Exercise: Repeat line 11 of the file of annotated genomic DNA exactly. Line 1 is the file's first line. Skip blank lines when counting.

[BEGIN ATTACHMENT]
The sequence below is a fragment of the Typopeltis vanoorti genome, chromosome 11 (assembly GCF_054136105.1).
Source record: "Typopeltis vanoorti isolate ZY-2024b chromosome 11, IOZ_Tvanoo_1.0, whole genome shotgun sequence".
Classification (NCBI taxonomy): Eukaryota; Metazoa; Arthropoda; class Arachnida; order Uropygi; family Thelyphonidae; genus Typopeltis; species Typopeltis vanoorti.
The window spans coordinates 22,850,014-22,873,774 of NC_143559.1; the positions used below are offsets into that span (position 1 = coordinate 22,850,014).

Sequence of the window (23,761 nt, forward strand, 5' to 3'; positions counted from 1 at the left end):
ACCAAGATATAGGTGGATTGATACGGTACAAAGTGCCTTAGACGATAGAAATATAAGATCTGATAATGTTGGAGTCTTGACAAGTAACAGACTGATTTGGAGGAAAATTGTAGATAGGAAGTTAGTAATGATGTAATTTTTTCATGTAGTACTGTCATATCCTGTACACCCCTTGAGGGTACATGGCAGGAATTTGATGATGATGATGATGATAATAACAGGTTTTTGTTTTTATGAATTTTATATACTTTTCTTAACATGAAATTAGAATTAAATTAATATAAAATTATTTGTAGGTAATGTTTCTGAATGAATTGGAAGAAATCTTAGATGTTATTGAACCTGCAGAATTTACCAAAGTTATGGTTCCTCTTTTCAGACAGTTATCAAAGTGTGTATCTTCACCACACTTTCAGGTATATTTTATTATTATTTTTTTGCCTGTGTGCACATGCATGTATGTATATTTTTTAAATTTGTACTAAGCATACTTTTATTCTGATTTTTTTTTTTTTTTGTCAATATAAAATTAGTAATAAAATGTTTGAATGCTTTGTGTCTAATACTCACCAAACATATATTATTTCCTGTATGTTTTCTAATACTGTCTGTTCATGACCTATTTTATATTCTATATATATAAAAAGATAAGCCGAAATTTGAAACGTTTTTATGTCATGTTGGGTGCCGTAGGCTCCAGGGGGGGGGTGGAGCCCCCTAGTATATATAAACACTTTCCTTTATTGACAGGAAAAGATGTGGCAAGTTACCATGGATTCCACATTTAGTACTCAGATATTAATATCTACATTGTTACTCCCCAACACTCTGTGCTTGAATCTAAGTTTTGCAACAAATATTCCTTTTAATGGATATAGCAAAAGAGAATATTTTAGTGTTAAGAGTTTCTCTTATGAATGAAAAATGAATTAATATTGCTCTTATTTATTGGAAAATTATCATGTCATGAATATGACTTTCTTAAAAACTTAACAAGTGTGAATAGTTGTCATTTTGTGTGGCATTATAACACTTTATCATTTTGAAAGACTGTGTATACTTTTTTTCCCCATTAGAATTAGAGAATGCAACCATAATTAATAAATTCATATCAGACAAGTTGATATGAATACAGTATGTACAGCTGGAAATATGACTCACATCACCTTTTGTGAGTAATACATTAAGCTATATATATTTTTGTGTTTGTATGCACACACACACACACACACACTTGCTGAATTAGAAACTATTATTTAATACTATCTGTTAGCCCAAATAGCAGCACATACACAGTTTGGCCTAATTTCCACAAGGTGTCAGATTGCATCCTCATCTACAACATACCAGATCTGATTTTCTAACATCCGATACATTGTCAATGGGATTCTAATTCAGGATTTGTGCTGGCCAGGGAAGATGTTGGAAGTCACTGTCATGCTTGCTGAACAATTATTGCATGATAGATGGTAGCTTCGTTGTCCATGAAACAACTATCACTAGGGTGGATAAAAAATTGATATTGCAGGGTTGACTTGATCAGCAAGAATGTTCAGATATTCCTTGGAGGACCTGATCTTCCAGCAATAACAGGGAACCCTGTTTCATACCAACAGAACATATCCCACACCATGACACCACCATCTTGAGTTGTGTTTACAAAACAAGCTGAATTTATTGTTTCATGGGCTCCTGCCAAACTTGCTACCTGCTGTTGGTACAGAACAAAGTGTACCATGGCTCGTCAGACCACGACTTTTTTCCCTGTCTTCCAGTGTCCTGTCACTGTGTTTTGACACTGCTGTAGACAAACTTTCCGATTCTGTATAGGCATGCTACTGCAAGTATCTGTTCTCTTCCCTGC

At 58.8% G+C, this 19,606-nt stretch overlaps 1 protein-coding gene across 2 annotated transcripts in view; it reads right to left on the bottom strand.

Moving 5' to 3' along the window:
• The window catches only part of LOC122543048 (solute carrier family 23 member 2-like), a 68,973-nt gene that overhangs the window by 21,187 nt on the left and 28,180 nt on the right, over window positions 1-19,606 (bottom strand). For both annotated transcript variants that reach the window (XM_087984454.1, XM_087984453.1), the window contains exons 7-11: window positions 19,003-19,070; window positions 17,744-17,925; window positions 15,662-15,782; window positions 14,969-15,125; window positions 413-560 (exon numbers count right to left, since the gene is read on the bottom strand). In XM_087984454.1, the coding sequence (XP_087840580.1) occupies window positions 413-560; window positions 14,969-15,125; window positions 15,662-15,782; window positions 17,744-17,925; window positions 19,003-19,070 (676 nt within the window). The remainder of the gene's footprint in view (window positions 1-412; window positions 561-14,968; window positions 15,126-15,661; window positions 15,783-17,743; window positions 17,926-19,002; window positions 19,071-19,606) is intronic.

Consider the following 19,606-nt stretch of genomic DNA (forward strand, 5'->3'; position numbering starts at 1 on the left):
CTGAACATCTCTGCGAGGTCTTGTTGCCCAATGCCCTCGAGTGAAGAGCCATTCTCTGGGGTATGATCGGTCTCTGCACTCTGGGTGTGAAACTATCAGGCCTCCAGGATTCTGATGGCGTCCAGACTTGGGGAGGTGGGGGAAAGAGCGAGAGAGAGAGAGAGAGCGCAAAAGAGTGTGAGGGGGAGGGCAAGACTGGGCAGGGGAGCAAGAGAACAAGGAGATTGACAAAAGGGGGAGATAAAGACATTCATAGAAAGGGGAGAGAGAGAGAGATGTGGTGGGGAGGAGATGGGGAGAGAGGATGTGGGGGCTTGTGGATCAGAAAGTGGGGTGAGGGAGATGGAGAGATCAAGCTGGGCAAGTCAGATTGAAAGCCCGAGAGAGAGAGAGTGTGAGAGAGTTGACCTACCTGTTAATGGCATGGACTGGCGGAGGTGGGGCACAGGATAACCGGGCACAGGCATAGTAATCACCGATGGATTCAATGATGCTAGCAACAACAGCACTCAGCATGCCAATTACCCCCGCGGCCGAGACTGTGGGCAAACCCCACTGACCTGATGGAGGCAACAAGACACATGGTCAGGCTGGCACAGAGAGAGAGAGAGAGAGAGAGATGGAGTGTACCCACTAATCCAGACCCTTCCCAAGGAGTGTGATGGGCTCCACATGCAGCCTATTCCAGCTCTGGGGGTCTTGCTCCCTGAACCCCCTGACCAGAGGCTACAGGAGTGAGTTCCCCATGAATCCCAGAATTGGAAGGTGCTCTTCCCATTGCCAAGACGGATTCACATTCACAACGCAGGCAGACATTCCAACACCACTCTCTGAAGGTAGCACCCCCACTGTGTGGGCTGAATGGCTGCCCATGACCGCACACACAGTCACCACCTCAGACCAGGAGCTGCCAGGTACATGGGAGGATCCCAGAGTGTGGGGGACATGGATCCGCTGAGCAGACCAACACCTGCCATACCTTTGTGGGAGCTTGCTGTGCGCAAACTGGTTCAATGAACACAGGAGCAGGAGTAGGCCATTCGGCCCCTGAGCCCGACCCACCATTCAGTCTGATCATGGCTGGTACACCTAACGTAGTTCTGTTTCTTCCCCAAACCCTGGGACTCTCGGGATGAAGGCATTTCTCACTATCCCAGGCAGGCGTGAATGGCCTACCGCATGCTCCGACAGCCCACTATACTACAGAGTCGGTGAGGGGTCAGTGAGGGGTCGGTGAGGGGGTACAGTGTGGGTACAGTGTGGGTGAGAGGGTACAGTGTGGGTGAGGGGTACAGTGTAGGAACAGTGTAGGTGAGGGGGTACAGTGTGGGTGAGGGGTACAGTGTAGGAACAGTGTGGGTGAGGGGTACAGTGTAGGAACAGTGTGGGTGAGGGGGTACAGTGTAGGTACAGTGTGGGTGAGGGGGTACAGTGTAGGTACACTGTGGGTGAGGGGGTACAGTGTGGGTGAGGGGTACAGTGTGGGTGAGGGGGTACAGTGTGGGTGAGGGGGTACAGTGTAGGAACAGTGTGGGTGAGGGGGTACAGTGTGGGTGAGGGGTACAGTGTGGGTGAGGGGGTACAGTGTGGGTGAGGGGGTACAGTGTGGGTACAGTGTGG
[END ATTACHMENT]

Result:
CTGAACATCTCTGCGAGGTCTTGTTGCCCAATGCCCTCGAGTGAAGAGCCATTCTCTGGGGTATGATCGGTCTCTGCACTCTGGGTGTGAAACTATCAGGCCTCCAGGATTCTGATGGCGTCCAGACTTGGGGAGGTGGGGGAAAGAGCGAGAGAGAGAGAGAGAGCGCAAAAGAGTGTGAGGGGGAGGGCAAGACTGGGCAGGGGAGCAAGAGAACAAGGAGATTGACAAAAGGGGGAGATAAAGACATTCATAGAAAGGGGAGAGAGAGAGAGATGTGGTGGGGAGGAGATGGGGAGAGAGGATGTGGGGGCTTGTGGATCAGAAAGTGGGGTGAGGGAGATGGAGAGATCAAGCTGGGCAAGTCAGATTGAAAGCCCGAGAGAGAGAGAGTGTGAGAGAGTTGACCTACCTGTTAATGGCATGGACTGGCGGAGGTGGGGCACAGGATAACCGGGCACAGGCATAGTAATCACCGATGGATTCAATGATGCTAGCAACAACAGCACTCAGCATGCCAATTACCCCCGCGGCCGAGACTGTGGGCAAACCCCACTGACCTGATGGAGGCAACAAGACACATGGTCAGGCTGGCACAGAGAGAGAGAGAGAGAGAGAGATGGAGTGTACCCACTAATCCAGACCCTTCCCAAGGAGTGTGATGGGCTCCACATGCAGCCTATTCCAGCTCTGGGGGTCTTGCTCCCTGAACCCCCTGACCAGAGGCTACAGGAGTGAGTTCCCCATGAATCCCAGAATTGGAAGGTGCTCTTCCCATTGCCAAGACGGATTCACATTCACAACGCAGGCAGACATTCCAACACCACTCTCTGAAGGTAGCACCCCCACTGTGTGGGCTGAATGGCTGCCCATGACCGCACACACAGTCACCACCTCAGACCAGGAGCTGCCAGGTACATGGGAGGATCCCAGAGTGTGGGGGACATGGATCCGCTGAGCAGACCAACACCTGCCATACCTTTGTGGGAGCTTGCTGTGCGCAAACTGGTTCAATGAACACAGGAGCAGGAGTAGGCCATTCGGCCCCTGAGCCCGACCCACCATTCAGTCTGATCATGGCTGGTACACCTAACGTAGTTCTGTTTCTTCCCCAAACCCTGGGACTCTCGGGATGAAGGCATTTCTCACTATCCCAGGCAGGCGTGAATGGCCTACCGCATGCTCCGACAGCCCACTATACTACAGAGTCGGTGAGGGGTCAGTGAGGGGTCGGTGAGGGGGTACAGTGTGGGTACAGTGTGGGTGAGAGGGTACAGTGTGGGTGAGGGGTACAGTGTAGGAACAGTGTAGGTGAGGGGGTACAGTGTGGGTGAGGGGTACAGTGTAGGAACAGTGTGGGTGAGGGGTACAGTGTAGGAACAGTGTGGGTGAGGGGGTACAGTGTAGGTACAGTGTGGGTGAGGGGGTACAGTGTAGGTACACTGTGGGTGAGGGGGTACAGTGTGGGTGAGGGGTACAGTGTGGGTGAGGGGGTACAGTGTGGGTGAGGGGGTACAGTGTAGGAACAGTGTGGGTGAGGGGGTACAGTGTGGGTGAGGGGTACAGTGTGGGTGAGGGGGTACAGTGTGGGTGAGGGGGTACAGTGTGGGTACAGTGTGG